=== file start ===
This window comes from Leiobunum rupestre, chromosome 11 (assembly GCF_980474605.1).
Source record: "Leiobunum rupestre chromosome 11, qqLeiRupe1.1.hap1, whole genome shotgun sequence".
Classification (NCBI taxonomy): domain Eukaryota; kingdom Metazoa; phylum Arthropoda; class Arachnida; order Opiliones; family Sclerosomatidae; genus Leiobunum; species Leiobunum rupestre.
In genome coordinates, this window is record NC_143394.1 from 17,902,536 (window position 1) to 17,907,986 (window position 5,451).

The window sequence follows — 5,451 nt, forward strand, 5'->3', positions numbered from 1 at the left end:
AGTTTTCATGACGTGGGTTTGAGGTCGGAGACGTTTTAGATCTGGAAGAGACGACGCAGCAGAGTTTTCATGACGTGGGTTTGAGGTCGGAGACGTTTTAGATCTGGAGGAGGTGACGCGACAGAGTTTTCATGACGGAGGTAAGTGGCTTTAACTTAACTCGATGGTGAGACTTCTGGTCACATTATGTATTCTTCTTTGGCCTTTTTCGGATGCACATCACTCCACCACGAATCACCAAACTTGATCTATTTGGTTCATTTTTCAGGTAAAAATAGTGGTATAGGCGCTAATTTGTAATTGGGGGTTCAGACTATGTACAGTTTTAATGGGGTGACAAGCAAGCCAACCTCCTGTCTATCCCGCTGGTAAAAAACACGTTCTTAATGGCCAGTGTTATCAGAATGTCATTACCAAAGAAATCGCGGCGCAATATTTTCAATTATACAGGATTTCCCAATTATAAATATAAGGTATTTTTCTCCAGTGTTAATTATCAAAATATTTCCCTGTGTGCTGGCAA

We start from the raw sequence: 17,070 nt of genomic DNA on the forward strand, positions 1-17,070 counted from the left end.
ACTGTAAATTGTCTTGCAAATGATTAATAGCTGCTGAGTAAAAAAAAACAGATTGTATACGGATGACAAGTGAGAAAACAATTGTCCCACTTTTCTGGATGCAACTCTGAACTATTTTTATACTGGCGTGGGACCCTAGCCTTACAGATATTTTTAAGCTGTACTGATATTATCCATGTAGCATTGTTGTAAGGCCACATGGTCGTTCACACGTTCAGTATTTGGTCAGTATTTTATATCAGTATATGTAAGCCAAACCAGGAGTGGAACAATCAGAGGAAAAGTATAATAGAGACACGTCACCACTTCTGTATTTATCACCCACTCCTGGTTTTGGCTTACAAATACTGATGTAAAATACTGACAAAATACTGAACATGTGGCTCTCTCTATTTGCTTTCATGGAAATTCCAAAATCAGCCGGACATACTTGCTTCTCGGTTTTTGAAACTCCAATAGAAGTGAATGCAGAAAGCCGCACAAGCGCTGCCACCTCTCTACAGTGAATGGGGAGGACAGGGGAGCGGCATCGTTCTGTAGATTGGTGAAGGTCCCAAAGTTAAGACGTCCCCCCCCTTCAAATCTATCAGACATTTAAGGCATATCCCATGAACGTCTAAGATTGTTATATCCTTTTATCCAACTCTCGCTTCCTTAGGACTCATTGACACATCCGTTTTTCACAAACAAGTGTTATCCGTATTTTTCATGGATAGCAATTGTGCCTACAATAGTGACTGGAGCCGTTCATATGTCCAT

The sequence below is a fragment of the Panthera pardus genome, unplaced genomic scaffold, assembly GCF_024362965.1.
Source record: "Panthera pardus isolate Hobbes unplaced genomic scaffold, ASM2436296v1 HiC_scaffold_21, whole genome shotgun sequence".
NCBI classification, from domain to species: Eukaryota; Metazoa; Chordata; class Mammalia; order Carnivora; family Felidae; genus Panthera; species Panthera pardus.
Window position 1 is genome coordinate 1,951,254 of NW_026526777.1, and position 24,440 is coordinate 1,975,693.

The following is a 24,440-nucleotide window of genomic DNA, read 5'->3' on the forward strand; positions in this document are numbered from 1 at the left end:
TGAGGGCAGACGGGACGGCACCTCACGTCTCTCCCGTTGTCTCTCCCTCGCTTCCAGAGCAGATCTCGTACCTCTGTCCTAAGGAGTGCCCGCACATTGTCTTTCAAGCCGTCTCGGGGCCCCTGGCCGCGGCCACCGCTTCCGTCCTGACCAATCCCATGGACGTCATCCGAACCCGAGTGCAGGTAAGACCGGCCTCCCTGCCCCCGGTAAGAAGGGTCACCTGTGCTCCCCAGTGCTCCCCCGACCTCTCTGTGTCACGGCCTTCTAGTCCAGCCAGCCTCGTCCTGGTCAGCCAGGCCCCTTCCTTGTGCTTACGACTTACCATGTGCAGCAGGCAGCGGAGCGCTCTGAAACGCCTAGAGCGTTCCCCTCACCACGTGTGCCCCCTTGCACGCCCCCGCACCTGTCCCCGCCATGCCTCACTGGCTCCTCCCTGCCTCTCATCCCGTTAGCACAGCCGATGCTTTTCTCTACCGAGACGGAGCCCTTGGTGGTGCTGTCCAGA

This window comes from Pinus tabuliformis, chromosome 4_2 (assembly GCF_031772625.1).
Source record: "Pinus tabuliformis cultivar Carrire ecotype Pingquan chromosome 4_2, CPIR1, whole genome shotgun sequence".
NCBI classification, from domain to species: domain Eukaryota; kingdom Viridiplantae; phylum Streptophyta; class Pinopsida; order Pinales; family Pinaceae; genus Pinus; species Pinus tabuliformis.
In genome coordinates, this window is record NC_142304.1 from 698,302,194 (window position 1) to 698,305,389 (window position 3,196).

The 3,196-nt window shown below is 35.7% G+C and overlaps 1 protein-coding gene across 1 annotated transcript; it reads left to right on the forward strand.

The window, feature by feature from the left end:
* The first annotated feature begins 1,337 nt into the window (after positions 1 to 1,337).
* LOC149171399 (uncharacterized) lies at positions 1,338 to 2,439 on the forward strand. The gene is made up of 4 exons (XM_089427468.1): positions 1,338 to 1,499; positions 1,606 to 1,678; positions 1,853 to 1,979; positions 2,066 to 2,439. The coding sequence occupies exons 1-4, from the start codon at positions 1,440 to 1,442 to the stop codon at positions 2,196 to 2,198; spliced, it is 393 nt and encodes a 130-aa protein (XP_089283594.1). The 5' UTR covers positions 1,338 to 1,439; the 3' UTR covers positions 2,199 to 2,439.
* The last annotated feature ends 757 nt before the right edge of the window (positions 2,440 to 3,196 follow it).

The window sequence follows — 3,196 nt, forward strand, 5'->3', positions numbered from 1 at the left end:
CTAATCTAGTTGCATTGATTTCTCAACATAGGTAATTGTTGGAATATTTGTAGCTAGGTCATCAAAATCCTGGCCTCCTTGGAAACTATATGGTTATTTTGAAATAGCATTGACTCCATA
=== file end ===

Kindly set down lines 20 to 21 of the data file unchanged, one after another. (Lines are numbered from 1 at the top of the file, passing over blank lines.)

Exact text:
The window, feature by feature from the left end:
* The first annotated feature begins 1,337 nt into the window (after positions 1 to 1,337).